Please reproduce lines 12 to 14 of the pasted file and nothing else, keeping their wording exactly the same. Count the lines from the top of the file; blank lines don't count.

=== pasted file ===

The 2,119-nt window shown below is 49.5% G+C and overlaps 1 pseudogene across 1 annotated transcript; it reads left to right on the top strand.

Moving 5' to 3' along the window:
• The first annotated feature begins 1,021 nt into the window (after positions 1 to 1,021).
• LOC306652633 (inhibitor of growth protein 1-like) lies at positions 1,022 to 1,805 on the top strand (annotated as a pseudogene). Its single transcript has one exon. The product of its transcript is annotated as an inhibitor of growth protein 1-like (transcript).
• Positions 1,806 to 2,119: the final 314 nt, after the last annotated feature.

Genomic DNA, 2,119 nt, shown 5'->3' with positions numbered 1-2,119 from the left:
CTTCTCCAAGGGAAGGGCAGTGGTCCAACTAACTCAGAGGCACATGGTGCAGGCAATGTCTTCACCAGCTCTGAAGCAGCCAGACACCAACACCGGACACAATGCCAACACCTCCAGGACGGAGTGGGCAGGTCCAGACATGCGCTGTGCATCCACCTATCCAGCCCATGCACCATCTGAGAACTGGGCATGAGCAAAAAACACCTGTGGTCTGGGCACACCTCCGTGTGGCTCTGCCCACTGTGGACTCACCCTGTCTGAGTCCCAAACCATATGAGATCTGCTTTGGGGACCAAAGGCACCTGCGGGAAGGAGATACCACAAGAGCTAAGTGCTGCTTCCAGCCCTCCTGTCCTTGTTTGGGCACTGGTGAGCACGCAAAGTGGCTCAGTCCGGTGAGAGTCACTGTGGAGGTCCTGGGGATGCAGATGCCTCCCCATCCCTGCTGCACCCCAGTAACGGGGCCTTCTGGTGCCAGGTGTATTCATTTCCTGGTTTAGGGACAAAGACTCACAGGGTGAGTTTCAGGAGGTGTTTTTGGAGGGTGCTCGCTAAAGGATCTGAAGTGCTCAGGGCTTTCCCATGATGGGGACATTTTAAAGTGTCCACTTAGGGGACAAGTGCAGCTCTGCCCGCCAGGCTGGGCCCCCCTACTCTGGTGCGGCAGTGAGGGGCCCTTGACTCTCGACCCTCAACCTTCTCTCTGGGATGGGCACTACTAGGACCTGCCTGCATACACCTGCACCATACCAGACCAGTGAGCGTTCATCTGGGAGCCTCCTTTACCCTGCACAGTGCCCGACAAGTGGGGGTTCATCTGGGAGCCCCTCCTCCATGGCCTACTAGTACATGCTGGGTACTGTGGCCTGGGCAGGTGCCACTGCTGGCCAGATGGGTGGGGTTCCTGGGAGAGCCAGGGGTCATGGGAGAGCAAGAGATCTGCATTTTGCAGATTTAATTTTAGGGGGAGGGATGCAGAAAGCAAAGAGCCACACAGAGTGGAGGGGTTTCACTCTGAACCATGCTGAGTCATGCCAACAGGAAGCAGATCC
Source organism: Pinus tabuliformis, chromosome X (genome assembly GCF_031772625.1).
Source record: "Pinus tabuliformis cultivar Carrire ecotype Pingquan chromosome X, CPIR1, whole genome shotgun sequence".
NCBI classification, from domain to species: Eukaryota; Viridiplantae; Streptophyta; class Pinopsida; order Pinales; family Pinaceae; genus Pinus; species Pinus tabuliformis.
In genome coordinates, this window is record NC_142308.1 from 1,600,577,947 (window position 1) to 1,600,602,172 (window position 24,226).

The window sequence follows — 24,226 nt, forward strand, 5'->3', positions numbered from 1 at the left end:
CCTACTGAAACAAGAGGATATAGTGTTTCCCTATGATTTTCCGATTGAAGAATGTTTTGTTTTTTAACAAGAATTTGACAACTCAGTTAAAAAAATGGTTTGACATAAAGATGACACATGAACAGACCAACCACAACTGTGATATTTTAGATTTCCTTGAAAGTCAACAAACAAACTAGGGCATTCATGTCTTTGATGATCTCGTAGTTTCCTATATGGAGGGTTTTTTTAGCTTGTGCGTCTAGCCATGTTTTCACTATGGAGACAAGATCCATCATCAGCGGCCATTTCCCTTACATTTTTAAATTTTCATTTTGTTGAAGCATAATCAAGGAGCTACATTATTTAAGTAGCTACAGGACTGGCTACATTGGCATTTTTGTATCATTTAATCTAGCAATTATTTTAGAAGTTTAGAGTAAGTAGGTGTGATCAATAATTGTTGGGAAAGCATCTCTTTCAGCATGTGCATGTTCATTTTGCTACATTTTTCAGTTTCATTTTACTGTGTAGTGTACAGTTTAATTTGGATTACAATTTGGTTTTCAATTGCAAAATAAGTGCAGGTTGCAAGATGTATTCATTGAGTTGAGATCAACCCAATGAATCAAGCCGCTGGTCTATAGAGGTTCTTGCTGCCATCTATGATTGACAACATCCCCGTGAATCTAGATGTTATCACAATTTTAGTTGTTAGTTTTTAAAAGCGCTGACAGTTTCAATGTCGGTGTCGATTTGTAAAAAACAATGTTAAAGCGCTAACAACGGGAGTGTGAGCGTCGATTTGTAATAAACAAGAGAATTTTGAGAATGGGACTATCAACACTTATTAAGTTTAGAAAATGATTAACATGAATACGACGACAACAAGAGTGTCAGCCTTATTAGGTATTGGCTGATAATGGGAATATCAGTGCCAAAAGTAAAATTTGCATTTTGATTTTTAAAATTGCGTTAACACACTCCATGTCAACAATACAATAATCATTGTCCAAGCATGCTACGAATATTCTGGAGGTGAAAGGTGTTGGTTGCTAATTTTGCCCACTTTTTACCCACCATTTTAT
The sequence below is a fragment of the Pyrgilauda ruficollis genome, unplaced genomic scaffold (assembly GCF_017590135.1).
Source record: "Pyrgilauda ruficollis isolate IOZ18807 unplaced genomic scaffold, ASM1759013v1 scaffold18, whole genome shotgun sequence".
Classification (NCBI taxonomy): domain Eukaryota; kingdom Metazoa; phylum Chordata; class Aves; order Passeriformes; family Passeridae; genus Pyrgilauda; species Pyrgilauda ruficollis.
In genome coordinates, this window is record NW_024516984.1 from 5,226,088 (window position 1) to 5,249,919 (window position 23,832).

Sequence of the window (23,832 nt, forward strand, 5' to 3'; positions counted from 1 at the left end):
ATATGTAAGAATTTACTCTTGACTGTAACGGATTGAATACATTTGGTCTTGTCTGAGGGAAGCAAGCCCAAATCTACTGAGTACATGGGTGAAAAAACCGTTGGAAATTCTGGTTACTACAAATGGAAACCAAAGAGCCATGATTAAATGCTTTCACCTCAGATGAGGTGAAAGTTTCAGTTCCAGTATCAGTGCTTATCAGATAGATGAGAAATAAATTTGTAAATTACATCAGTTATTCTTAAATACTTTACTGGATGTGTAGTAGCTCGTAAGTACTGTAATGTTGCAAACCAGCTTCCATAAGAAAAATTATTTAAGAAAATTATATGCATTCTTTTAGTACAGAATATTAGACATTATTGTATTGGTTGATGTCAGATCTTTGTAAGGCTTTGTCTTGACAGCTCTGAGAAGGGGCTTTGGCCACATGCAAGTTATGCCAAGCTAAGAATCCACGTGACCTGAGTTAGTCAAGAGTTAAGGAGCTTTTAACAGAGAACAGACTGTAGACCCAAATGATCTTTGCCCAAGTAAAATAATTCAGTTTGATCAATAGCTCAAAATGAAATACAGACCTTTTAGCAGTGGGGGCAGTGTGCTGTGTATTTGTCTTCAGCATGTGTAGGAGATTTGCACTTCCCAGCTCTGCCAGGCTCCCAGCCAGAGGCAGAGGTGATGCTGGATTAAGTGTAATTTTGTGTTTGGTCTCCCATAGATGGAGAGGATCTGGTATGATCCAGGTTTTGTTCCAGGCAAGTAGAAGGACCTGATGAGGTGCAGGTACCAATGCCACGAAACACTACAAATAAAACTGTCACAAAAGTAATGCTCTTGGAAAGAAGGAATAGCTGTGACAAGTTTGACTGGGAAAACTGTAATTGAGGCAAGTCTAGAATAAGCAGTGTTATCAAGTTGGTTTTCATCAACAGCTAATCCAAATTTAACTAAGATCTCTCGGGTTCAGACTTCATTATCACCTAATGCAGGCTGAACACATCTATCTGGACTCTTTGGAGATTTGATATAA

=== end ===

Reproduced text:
The window sequence follows — 24,226 nt, forward strand, 5'->3', positions numbered from 1 at the left end:
CCTACTGAAACAAGAGGATATAGTGTTTCCCTATGATTTTCCGATTGAAGAATGTTTTGTTTTTTAACAAGAATTTGACAACTCAGTTAAAAAAATGGTTTGACATAAAGATGACACATGAACAGACCAACCACAACTGTGATATTTTAGATTTCCTTGAAAGTCAACAAACAAACTAGGGCATTCATGTCTTTGATGATCTCGTAGTTTCCTATATGGAGGGTTTTTTTAGCTTGTGCGTCTAGCCATGTTTTCACTATGGAGACAAGATCCATCATCAGCGGCCATTTCCCTTACATTTTTAAATTTTCATTTTGTTGAAGCATAATCAAGGAGCTACATTATTTAAGTAGCTACAGGACTGGCTACATTGGCATTTTTGTATCATTTAATCTAGCAATTATTTTAGAAGTTTAGAGTAAGTAGGTGTGATCAATAATTGTTGGGAAAGCATCTCTTTCAGCATGTGCATGTTCATTTTGCTACATTTTTCAGTTTCATTTTACTGTGTAGTGTACAGTTTAATTTGGATTACAATTTGGTTTTCAATTGCAAAATAAGTGCAGGTTGCAAGATGTATTCATTGAGTTGAGATCAACCCAATGAATCAAGCCGCTGGTCTATAGAGGTTCTTGCTGCCATCTATGATTGACAACATCCCCGTGAATCTAGATGTTATCACAATTTTAGTTGTTAGTTTTTAAAAGCGCTGACAGTTTCAATGTCGGTGTCGATTTGTAAAAAACAATGTTAAAGCGCTAACAACGGGAGTGTGAGCGTCGATTTGTAATAAACAAGAGAATTTTGAGAATGGGACTATCAACACTTATTAAGTTTAGAAAATGATTAACATGAATACGACGACAACAAGAGTGTCAGCCTTATTAGGTATTGGCTGATAATGGGAATATCAGTGCCAAAAGTAAAATTTGCATTTTGATTTTTAAAATTGCGTTAACACACTCCATGTCAACAATACAATAATCATTGTCCAAGCATGCTACGAATATTCTGGAGGTGAAAGGTGTTGGTTGCTAATTTTGCCCACTTTTTACCCACCATTTTAT
The sequence below is a fragment of the Pyrgilauda ruficollis genome, unplaced genomic scaffold (assembly GCF_017590135.1).